Judge Gerrard is Chair of the Bar Foundation’s Law-Related Education Committee and a member of the Bench Media Committee.

“The High School Mock Trial Program began with a handful of Midwestern states and went nationwide in the mid 1980s,” Huffman said. “Nebraska hosted one of the earliest regional high school competitions in 1985. More than 30 years later, we are going strong and expanding the program’s focus into the critical area of court media coverage.”

The Student News Reporter Contest is viewed as an educational component of the state finals and will be a permanent feature of Nebraska’s Judge Lyle Strom High School Mock Trial Program in future years.  The goal is to teach high school students who are interested in careers in journalism about the legal system. 

In the first year of the competition, student reporters watched their school teams compete in the morning round of the state finals and later met with mentors in the media and legal field. After the mentoring session, the student reporters composed articles about the first-round trial on their own laptops.  Students were given two hours to complete the assignment.

This year’s students were mentored by journalists Rose Ann Shannon, retired News Director at KETV in Omaha, and Bill Kelly, Senior Producer at NET News. Nebraska Court of Appeals Judge Francie Riedmann also mentored the students.

Students asked mentors questions about writing stories relating to the court system. One of the grading points of the competition was writing a good lead, and many questions centered on the ways to start a news story.

“If you don’t get that lead, it can bog you down for the entire story process,” Shannon told the students.

Kelly offered three approaches when writing about courts. He recommended using an attention-getting quote He emphasized the importance of fairness and taking care to represent both sides equally. A second option he suggested was to distill a key question that a juror or judge might have to answer. In the 2018 Mock Trial case, the question might have been, “Is this person a drug dealer or not?”  A third option was to condense the courtroom experience into a mini-novel or short story.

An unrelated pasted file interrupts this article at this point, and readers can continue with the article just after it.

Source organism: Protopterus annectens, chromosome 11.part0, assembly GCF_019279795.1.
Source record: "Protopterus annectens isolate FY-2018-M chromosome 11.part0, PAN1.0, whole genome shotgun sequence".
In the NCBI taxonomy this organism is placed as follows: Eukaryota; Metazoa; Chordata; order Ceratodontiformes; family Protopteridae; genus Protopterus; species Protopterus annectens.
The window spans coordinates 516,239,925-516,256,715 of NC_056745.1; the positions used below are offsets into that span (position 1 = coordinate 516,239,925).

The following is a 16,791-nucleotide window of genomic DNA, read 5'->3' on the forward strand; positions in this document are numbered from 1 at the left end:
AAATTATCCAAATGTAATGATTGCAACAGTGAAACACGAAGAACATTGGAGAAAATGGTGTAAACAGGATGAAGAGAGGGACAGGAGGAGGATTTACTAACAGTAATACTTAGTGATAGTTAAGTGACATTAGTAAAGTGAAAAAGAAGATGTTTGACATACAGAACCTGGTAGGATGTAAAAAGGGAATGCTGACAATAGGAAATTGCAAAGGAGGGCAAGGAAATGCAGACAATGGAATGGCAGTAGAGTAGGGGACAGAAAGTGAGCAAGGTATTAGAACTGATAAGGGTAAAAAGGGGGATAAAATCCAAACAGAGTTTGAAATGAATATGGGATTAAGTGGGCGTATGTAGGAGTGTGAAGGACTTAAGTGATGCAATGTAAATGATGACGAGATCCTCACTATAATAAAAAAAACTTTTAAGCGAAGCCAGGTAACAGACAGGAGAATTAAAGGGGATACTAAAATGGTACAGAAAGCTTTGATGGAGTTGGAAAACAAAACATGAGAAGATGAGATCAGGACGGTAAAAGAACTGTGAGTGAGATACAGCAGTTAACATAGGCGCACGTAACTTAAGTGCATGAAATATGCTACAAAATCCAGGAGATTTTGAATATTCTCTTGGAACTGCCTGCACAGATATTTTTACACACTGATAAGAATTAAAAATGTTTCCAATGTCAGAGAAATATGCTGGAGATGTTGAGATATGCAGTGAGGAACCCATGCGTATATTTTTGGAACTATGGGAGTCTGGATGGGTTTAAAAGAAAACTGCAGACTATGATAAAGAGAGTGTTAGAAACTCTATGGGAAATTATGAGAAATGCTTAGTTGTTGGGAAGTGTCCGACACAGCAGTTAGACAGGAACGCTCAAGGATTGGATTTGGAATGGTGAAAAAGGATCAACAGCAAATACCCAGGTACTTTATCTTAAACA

Shannon told student reporters to be on the lookout for the unusual. “If you start out dry and people can’t relate to your introduction, you can lose your reader or viewer very, very quickly.”

Judge Riedmann asked students what they knew about the case before watching the competition.  Answers ranged from “everything” to “I talked to the team a little bit before I came to the competition.” One student reporter had heard opening and closing statements in her government class, prompting a discussion on fairness.

“You get a biased view from the opening statements, but that is probably where you get your best big picture story,” Judge Riedmann said.  She added that it is hard to follow a case by just listening to witnesses and trying to piece together their statements.

Both the High School Mock Trial Program and Student News Reporter Contest fall under the umbrella of the Nebraska State Bar Foundation’s Public Education Outreach Promoting the Law & Equity (PEOPLE) Committee.

“The Student News Reporter Contest is a perfect blend of subcommittees of the PEOPLE Committee,” said Supreme Court Public Information Officer Janet Bancroft. “The Bench  Media Committee and the Law-Related Education Committee generally work separately, but this project truly draws expertise from both subcommittees to educate future producers or consumers of news.”

The Nebraska State Bar Foundation has been designated as the Nebraska State Center for Law-Related Education for the Public by the Office of Juvenile Justice and Delinquency Prevention in the U.S. Department of Justice.

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Photo: Writing advisors (back): Nebraska Court of Appeals Judge Francie Riedmann; Bill Kelly, Senior Producer NET News; Rose Ann Shannon, retired News Director KETV Student reporters (front): Madeline Mollner, Scutt Catholic; Ethan Graff, McCook; Taegan Jacobs, Bellevue West.